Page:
Streams

Office Space a Challenge for Silicon Alley Startups

Wednesday, August 28, 2013

When a Silicon Alley startup gets a new round of funding, the company might double or triple in size and quickly need to find a roomier office to house all its new employees.

Established businesses in New York's signature industries like finance and advertising typically sign decade-long leases, but small tech firms operate by different rules.

"A small company who's been in an incubator or has been in a shared space might go from zero to two people to two to 10 people, but they're still not ready to sign a five, seven, 10-year lease," says Kyle Kimball, president of New York City's Economic Development Corporation

Many tech entrepreneurs say their companies need flexible arrangements, not the one-size-fits-all leases landlords are offering. That disconnect has led to a booming secondary market in subleases with bigger tech companies offering desks or corners or conference rooms to smaller firms.

Subleases made up a third of all rentals among Manhattan tech companies between January and April, according a recent report from commercial real estate firm Studley. That's twice the rate of other industries. 

"Startups are mobile. They come in different sizes. They seek flexibility," said Amol Sarva, a serial tech entrepreneur. "Most floor plates of offices are bigger than your average early-stage startup will need, so mutualizing or sharing in this way, I've found to be extremely common."

Sarva leases a floor in a building on 18th Street, right in the heart of Silicon Alley. He rents the space to two startups, including Aloha, a nine-person health and wellness outfit. Both have subleases.

"It's great because you don't have to sign any big contracts, and we had a really good deal," said Aloha founder Constantin Bisanz. 

The company is currently in stealth mode as it prepares for an October 15 launch. A few months back, when it had fewer employees, it shared its office with another startup.

Sarva's other tenant rents out desks and portions of its office to three startups, so there are four or five businesses sharing one floor, the entire operation cobbled together through subleases.

Another tech company getting creative with space is Squarespace, which helps people and businesses build websites. Its employees have been working in a 12,000 square foot SoHo loft for more than two years.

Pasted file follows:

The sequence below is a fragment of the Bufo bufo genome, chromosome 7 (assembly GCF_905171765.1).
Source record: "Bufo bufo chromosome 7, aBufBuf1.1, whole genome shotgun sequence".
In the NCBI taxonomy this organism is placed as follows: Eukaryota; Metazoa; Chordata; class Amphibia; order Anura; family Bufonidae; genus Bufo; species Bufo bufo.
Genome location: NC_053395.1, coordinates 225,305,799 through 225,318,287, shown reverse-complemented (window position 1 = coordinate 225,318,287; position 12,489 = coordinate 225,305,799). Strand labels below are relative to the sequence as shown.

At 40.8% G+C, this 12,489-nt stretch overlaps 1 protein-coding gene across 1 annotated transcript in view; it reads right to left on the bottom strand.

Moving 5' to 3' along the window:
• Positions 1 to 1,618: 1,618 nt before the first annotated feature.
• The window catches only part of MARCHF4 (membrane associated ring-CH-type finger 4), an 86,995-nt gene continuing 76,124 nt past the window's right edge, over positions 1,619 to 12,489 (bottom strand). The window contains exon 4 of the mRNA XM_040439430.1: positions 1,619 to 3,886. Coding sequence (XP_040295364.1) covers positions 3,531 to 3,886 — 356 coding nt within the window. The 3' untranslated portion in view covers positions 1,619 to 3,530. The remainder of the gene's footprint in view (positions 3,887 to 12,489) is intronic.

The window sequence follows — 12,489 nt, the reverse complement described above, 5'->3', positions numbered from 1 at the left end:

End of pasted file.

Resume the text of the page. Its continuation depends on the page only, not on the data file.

The company is growing, but instead of decamping to a 40,000 or 50,000 square foot space that it could grow into over several years, Squarespace is keeping its loft and annexing space nearby. 

It recently added a 5,000 square foot office next door. The downside is that some office mates have to leave to building to see each other, but there are upsides too, like flexibility, lower cost and a shorter sublease. 

Tech entrepreneurs are doing what they like to do: Innovating and disrupting. Observers in and out of the industry, however, say the city needs to come up with solutions too.

"How do we make sure that there's ample space for the next round of startups, that there's enough space for the successful startups of the last couple of years to grow?" said Jonathan Bowles, executive director of the Center for an Urban Future

Bowles says the next mayor needs to address the tech industry's real estate concerns. The current administration under Mayor Bloomberg is trying to deal with the demand with grants for companies willing to move downtown.

Kyle Kimball of the EDC says the city recognizes landlords and tech companies aren't always on the same page. He calls it's an opportunity for the private sector.

"I think we're hopeful that the real estate industry will innovate. They want less risk, more stable cash flow," he said. "There's probably a business in there for someone to step in and say, well I'm willing to take that risk and I want exposure to tech companies."

If that idea inspires a new company to form in New York City, there might be one more startup vying for space.

Produced by:

Cambra Moniz-Edwards

Editors:

Charlie Herman

Contributors:

Daniel P. Tucker

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